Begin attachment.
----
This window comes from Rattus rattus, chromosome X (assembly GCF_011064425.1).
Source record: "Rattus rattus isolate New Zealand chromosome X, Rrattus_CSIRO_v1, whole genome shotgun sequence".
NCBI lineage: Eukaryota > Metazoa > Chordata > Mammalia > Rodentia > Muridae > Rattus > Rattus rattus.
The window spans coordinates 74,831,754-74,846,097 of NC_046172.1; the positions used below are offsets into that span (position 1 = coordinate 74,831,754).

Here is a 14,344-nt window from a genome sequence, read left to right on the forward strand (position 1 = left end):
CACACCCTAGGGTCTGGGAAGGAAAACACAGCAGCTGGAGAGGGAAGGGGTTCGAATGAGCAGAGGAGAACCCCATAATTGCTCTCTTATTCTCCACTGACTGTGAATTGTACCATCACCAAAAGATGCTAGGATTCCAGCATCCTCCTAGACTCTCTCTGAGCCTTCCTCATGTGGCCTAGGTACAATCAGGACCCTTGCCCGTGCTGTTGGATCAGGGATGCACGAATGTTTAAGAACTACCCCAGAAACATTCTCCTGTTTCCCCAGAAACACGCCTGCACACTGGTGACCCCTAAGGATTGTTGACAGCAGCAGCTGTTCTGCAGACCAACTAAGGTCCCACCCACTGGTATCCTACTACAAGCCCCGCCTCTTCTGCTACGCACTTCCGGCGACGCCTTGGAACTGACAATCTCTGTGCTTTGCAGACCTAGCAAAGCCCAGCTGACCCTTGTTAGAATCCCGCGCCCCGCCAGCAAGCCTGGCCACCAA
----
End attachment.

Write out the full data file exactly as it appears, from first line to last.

This window comes from Rattus rattus, chromosome X (assembly GCF_011064425.1).
Source record: "Rattus rattus isolate New Zealand chromosome X, Rrattus_CSIRO_v1, whole genome shotgun sequence".
NCBI lineage: Eukaryota > Metazoa > Chordata > Mammalia > Rodentia > Muridae > Rattus > Rattus rattus.
The window spans coordinates 74,831,754-74,846,097 of NC_046172.1; the positions used below are offsets into that span (position 1 = coordinate 74,831,754).

Here is a 14,344-nt window from a genome sequence, read left to right on the forward strand (position 1 = left end):
CACACCCTAGGGTCTGGGAAGGAAAACACAGCAGCTGGAGAGGGAAGGGGTTCGAATGAGCAGAGGAGAACCCCATAATTGCTCTCTTATTCTCCACTGACTGTGAATTGTACCATCACCAAAAGATGCTAGGATTCCAGCATCCTCCTAGACTCTCTCTGAGCCTTCCTCATGTGGCCTAGGTACAATCAGGACCCTTGCCCGTGCTGTTGGATCAGGGATGCACGAATGTTTAAGAACTACCCCAGAAACATTCTCCTGTTTCCCCAGAAACACGCCTGCACACTGGTGACCCCTAAGGATTGTTGACAGCAGCAGCTGTTCTGCAGACCAACTAAGGTCCCACCCACTGGTATCCTACTACAAGCCCCGCCTCTTCTGCTACGCACTTCCGGCGACGCCTTGGAACTGACAATCTCTGTGCTTTGCAGACCTAGCAAAGCCCAGCTGACCCTTGTTAGAATCCCGCGCCCCGCCAGCAAGCCTGGCCACCAA